For the same reasons, the Saudis also support Al-Qaeda activities in the Chechen Republic of Russia. Professor Baram related an incident in which a senior adviser to the Saudi governmentasked Russian President Vladimir Putin for help in a certain matter, and said that in return he could stop the terror activities in Chechnya. This is how President Putin discovered the Saudis' unwanted involvementin his country.

In general, Professor Baram said, the Sunni-Shiite conflict affects relations not only between nations, and between the Arab world and the rest of the world, but also among internal groups in each of the Arab countries. The combination of these internal and external powers has never been as severe as it is today.

Professor Baram had an interesting point of view regarding Shiite Iran, which is now threatening the Saudis and also the state of Israel. But it might also reach the point of collapsing the internal systems, and that might start a movement similar to what Mikhail Gorbachev unintentionally started in the former Soviet Union. He concluded his speech by pointing out the importance of education. There are American educational institutions in the Gulf States that are considered internationally to be high level, and most of the professors come from the United States. Since the main problem of the Arab world is education, Professor Baram predicted that we are on the threshold of a revolution, although it may take 10 to 15 years before its influence will be seen.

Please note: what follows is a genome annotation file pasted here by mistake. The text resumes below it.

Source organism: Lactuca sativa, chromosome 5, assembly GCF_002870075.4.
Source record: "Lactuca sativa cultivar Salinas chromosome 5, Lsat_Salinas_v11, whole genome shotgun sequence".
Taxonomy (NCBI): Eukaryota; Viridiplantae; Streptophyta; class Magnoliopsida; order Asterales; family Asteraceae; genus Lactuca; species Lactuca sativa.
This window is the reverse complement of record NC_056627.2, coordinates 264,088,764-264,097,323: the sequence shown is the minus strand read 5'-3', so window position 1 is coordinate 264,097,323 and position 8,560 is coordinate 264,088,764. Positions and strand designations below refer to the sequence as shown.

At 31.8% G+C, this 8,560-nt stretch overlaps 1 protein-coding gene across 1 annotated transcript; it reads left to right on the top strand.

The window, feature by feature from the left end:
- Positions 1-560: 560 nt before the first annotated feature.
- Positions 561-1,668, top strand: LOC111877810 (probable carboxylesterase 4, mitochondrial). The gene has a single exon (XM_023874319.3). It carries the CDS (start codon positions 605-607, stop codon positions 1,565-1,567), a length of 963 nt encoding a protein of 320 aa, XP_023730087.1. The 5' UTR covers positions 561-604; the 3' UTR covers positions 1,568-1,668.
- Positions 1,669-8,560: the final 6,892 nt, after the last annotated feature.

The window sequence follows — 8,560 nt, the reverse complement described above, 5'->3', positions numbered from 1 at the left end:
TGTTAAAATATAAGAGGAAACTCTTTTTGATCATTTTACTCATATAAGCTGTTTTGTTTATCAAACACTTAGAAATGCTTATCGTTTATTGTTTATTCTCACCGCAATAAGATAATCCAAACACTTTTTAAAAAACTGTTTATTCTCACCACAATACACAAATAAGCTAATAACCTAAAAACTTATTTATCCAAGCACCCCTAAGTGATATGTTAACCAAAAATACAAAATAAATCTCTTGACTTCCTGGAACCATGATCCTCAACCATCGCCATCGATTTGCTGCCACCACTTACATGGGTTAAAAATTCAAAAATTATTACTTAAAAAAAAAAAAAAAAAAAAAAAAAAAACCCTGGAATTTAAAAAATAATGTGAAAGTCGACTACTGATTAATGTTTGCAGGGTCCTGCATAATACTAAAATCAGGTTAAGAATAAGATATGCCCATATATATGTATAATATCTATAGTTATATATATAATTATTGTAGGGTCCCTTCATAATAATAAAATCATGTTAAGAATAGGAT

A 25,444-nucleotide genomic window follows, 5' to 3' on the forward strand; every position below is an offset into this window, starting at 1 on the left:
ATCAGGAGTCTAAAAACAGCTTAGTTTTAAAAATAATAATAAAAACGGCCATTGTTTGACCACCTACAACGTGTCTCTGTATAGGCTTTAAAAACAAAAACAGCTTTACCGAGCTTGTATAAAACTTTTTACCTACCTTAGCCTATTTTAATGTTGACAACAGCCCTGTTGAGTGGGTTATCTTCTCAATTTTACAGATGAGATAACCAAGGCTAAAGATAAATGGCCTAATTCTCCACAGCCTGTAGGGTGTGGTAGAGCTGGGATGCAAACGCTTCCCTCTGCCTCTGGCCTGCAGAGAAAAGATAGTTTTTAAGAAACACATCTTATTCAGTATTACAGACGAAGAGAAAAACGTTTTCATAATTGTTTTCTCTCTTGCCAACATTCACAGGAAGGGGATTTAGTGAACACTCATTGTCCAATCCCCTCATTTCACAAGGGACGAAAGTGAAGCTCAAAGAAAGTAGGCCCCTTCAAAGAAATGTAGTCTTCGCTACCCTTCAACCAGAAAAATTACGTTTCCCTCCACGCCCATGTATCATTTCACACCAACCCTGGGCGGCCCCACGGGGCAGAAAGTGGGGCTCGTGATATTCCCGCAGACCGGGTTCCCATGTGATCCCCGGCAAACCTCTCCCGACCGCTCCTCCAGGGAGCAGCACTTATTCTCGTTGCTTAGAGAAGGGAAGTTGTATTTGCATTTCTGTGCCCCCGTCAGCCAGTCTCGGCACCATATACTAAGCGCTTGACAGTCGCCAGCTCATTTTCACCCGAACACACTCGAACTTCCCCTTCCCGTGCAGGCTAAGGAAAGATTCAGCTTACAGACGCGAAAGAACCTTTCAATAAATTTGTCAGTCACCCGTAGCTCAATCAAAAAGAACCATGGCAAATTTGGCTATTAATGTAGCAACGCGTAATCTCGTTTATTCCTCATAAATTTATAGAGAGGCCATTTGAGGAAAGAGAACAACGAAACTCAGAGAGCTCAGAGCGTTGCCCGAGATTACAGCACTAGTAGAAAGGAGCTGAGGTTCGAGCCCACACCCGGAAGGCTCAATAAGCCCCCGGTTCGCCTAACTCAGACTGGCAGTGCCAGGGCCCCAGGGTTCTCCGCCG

Dr. Eran Segal, an associate scholar at the Ezri Center for Iran and Persian Gulf Studies and a teacher in the Department of Middle Eastern Studies at Haifa University, said that Kuwait, Bahrain, Qatar, Oman and the United Arab Emirates have developed historically different from the rest of the Middle East. They were at the edge of the Ottoman Empire, were not included in the British mandate and therefore were not exposed to Western influence; thus they had no liberation movements. They all remained monarchies. Therefore, when talking about the Middle East, one should consider them differently.